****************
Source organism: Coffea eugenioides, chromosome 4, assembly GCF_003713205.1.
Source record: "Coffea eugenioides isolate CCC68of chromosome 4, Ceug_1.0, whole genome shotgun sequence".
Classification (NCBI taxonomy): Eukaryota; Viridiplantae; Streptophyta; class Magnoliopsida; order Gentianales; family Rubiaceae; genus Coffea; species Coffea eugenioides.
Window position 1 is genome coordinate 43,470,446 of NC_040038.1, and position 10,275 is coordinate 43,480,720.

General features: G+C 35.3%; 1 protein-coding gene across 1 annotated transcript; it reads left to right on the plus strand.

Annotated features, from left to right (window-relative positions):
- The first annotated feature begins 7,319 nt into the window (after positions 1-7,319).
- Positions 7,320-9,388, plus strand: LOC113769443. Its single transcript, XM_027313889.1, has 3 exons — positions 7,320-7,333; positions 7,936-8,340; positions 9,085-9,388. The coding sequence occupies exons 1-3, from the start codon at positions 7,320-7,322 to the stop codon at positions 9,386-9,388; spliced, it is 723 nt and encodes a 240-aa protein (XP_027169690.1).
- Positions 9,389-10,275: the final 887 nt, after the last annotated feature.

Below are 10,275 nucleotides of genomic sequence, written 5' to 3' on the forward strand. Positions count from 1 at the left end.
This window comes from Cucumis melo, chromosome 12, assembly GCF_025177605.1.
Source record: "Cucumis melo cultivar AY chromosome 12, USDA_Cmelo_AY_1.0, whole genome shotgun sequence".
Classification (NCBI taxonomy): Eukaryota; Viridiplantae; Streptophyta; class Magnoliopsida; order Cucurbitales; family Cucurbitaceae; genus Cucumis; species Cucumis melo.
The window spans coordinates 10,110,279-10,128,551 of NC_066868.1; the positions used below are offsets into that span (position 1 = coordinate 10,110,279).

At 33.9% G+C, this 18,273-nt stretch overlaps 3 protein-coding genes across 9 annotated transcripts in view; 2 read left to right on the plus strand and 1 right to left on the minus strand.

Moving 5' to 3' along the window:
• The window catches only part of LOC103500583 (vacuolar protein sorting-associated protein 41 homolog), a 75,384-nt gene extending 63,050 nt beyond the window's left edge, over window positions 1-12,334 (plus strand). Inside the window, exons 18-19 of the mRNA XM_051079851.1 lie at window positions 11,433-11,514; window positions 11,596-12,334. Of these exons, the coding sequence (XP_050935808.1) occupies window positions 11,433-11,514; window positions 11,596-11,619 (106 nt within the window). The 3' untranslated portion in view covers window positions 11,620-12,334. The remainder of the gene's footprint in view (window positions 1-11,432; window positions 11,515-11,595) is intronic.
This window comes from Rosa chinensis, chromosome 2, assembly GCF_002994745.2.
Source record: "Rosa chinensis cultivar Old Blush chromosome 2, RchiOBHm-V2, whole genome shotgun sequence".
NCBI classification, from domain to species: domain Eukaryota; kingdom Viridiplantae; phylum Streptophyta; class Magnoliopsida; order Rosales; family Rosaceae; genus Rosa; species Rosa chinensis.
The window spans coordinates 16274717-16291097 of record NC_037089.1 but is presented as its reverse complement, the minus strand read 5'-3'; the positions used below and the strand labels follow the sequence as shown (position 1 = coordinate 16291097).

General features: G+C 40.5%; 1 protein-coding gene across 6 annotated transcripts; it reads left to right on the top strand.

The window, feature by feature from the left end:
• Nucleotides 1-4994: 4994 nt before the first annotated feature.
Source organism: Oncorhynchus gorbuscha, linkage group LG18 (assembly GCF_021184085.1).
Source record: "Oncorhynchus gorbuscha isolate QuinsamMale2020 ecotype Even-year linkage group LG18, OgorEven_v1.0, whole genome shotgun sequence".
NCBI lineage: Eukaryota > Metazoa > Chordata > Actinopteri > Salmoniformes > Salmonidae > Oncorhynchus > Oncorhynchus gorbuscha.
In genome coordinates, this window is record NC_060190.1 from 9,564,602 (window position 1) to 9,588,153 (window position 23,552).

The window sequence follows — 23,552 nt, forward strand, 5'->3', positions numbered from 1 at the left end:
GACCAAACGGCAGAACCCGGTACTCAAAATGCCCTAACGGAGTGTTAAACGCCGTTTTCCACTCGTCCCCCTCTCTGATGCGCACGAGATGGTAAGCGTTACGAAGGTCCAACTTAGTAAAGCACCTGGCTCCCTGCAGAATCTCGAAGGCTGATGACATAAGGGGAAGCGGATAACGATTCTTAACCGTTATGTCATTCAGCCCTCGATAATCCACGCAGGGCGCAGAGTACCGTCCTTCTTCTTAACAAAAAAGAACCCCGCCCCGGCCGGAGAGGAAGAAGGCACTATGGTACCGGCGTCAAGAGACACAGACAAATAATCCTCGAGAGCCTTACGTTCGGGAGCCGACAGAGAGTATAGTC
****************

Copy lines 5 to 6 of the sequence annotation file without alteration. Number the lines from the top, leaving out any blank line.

General features: G+C 35.3%; 1 protein-coding gene across 1 annotated transcript; it reads left to right on the plus strand.

Annotated features, from left to right (window-relative positions):